The next stop on the Sail Indonesia Rally was the small village near the town of Riung. The town had made some significant accommodations for our arrival including a great dinghy dock that Grateful Diver liked much better than a surf or coral landing. We joined about thirty boats for this event and were greeted at the doc with warm smiles and heightened anticipation. The whole town showed up at the dock and stayed for several days. We were quite an attraction.
We enjoyed one of the local restaurants were a good meal costs about three bucks. Simone became friends with the owner and even helped serve food on our subsequent visits.
Each night there was dancing and music on the landing next to the dock and the whole town showed up. On our last night they threw a “Gala Diner” and had more incredible local dancers. I am now familiar with some of the dances and local tunes. The music, like all else in this culture, has vast foreign influences and a local twist. You can hear the ancient Chinese in the tinny drums, the Indians in the rhythm and the Muslim tone to the melodies.
I met the piano man and a guitar player who supplied music for the events and they invited me to sit in on the last night. Again I played unknown music with musicians with whom I did not share a language and it turned out great. He did know so basic blues riffs and a rock progression that we jammed on for a long time. We also played a Bob Marley and a Beatles tune all with an Indonesian beat.
They offered free bus—actually troop truck—tours each day and many of the ralley folks took advantage. I passed on the land tours but did hop on for the boat tour. We, about 50 of us, were picked up by a fleet of small Indo boats, five to a boat. One of the reasons I went was to ride in these wonderful vessels. The are based on a dugout canoe, about 40 feet long and 5 feet of beam with long sweeping sheer and proud bows. They are propelled by ancient one cylinder diesel engines that when hand crank started sputter and put put put along. They have no transmissions, neutral or reverse so docking is a feat of bravery. The “brakes” are a stern anchor which is deployed just in time to keep the long sleek vessel from “T” boning the dock. The steering system is comprised of a lateral beam attached to the rudder with thin ropes running forward and into the pilot house and around a crude steering wheel. The design was just like a wooden car my pals and I built when we were kids. It worked!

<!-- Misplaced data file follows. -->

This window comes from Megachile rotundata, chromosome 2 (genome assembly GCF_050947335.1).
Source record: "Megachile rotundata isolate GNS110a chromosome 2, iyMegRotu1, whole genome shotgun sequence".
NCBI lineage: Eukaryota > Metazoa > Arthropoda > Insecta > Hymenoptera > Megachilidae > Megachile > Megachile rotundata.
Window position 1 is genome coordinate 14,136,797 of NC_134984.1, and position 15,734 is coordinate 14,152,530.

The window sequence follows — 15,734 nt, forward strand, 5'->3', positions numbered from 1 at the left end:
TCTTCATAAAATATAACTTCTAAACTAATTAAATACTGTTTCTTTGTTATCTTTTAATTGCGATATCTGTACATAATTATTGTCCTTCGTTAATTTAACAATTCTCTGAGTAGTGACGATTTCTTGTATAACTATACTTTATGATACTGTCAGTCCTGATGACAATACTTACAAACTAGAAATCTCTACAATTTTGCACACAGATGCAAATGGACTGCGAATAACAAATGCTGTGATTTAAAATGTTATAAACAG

The flotilla left our anchorage and made the first stop at the huge colony of bats. Grundles of large black creatures hung upside down from trees along the coastline. Our guides rousted them up with some bat awakening racket and they all took to flight, thousands of them.
Next we made a dramatic surf landing and exit, many of us falling in the water as the first survivors watched. Up a long trail we went in search of the strangest creature on earth, the Komodo Dragon. They had baited the beast that dwells on this small island with a dead goat. We were just too noisy and large a group for the dinosaur relic to cope with so he made a brief appearance and skedaddled. I am sure he dined on the goat after we left.
Back in the boats, hand cranks spinning, puffs of smoke billowing and away to another island. We snorkeled and sunbathed on the white sandy beach. An industrious native brought a cooler full of Bing Tang, the local beer, and pop for sale. He was quickly sold out. We enjoyed our lunches and offered our boat skipper some food for which he politely declined reminding us it is still Ramadan.
Back on the dock we left our new friends. What a day, ancient boats, bats and dragons.